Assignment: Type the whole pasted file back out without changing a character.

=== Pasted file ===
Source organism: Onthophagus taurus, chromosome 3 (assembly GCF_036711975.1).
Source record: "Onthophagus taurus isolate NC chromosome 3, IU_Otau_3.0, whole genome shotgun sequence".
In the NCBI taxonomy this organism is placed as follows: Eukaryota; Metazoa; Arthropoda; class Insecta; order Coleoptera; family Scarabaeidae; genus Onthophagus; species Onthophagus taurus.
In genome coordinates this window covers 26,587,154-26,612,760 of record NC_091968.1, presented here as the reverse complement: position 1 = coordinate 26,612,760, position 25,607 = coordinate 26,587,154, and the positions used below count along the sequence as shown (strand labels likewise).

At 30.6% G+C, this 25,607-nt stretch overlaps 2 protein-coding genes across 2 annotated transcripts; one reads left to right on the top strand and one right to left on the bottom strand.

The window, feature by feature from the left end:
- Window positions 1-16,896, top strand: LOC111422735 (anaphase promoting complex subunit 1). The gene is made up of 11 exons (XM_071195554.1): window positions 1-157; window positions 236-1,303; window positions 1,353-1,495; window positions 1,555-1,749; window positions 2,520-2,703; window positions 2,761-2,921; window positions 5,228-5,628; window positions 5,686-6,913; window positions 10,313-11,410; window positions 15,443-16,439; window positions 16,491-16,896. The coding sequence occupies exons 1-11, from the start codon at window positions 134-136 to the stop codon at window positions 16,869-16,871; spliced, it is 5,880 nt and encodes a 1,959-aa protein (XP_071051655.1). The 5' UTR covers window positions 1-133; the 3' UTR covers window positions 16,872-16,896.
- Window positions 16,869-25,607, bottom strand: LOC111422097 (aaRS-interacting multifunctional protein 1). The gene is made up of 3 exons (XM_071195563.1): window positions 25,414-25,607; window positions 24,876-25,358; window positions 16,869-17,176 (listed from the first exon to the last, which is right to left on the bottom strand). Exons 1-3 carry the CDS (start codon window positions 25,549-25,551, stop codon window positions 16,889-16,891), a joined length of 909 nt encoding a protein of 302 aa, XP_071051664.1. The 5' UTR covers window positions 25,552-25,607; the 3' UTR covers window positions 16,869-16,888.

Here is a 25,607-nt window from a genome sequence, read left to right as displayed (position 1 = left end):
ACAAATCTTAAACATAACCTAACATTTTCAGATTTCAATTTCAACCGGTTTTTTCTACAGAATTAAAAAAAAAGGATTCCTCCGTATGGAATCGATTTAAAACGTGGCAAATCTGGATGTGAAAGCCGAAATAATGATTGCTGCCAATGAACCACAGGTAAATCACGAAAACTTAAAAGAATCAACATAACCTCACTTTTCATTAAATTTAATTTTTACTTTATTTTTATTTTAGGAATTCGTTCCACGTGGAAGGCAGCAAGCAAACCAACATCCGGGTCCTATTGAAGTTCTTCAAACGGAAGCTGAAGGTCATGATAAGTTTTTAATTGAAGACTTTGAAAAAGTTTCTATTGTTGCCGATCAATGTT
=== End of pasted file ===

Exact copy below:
Source organism: Onthophagus taurus, chromosome 3 (assembly GCF_036711975.1).
Source record: "Onthophagus taurus isolate NC chromosome 3, IU_Otau_3.0, whole genome shotgun sequence".
In the NCBI taxonomy this organism is placed as follows: Eukaryota; Metazoa; Arthropoda; class Insecta; order Coleoptera; family Scarabaeidae; genus Onthophagus; species Onthophagus taurus.
In genome coordinates this window covers 26,587,154-26,612,760 of record NC_091968.1, presented here as the reverse complement: position 1 = coordinate 26,612,760, position 25,607 = coordinate 26,587,154, and the positions used below count along the sequence as shown (strand labels likewise).

At 30.6% G+C, this 25,607-nt stretch overlaps 2 protein-coding genes across 2 annotated transcripts; one reads left to right on the top strand and one right to left on the bottom strand.

The window, feature by feature from the left end:
- Window positions 1-16,896, top strand: LOC111422735 (anaphase promoting complex subunit 1). The gene is made up of 11 exons (XM_071195554.1): window positions 1-157; window positions 236-1,303; window positions 1,353-1,495; window positions 1,555-1,749; window positions 2,520-2,703; window positions 2,761-2,921; window positions 5,228-5,628; window positions 5,686-6,913; window positions 10,313-11,410; window positions 15,443-16,439; window positions 16,491-16,896. The coding sequence occupies exons 1-11, from the start codon at window positions 134-136 to the stop codon at window positions 16,869-16,871; spliced, it is 5,880 nt and encodes a 1,959-aa protein (XP_071051655.1). The 5' UTR covers window positions 1-133; the 3' UTR covers window positions 16,872-16,896.
- Window positions 16,869-25,607, bottom strand: LOC111422097 (aaRS-interacting multifunctional protein 1). The gene is made up of 3 exons (XM_071195563.1): window positions 25,414-25,607; window positions 24,876-25,358; window positions 16,869-17,176 (listed from the first exon to the last, which is right to left on the bottom strand). Exons 1-3 carry the CDS (start codon window positions 25,549-25,551, stop codon window positions 16,889-16,891), a joined length of 909 nt encoding a protein of 302 aa, XP_071051664.1. The 5' UTR covers window positions 25,552-25,607; the 3' UTR covers window positions 16,869-16,888.

Here is a 25,607-nt window from a genome sequence, read left to right as displayed (position 1 = left end):
ACAAATCTTAAACATAACCTAACATTTTCAGATTTCAATTTCAACCGGTTTTTTCTACAGAATTAAAAAAAAAGGATTCCTCCGTATGGAATCGATTTAAAACGTGGCAAATCTGGATGTGAAAGCCGAAATAATGATTGCTGCCAATGAACCACAGGTAAATCACGAAAACTTAAAAGAATCAACATAACCTCACTTTTCATTAAATTTAATTTTTACTTTATTTTTATTTTAGGAATTCGTTCCACGTGGAAGGCAGCAAGCAAACCAACATCCGGGTCCTATTGAAGTTCTTCAAACGGAAGCTGAAGGTCATGATAAGTTTTTAATTGAAGACTTTGAAAAAGTTTCTATTGTTGCCGATCAATGTT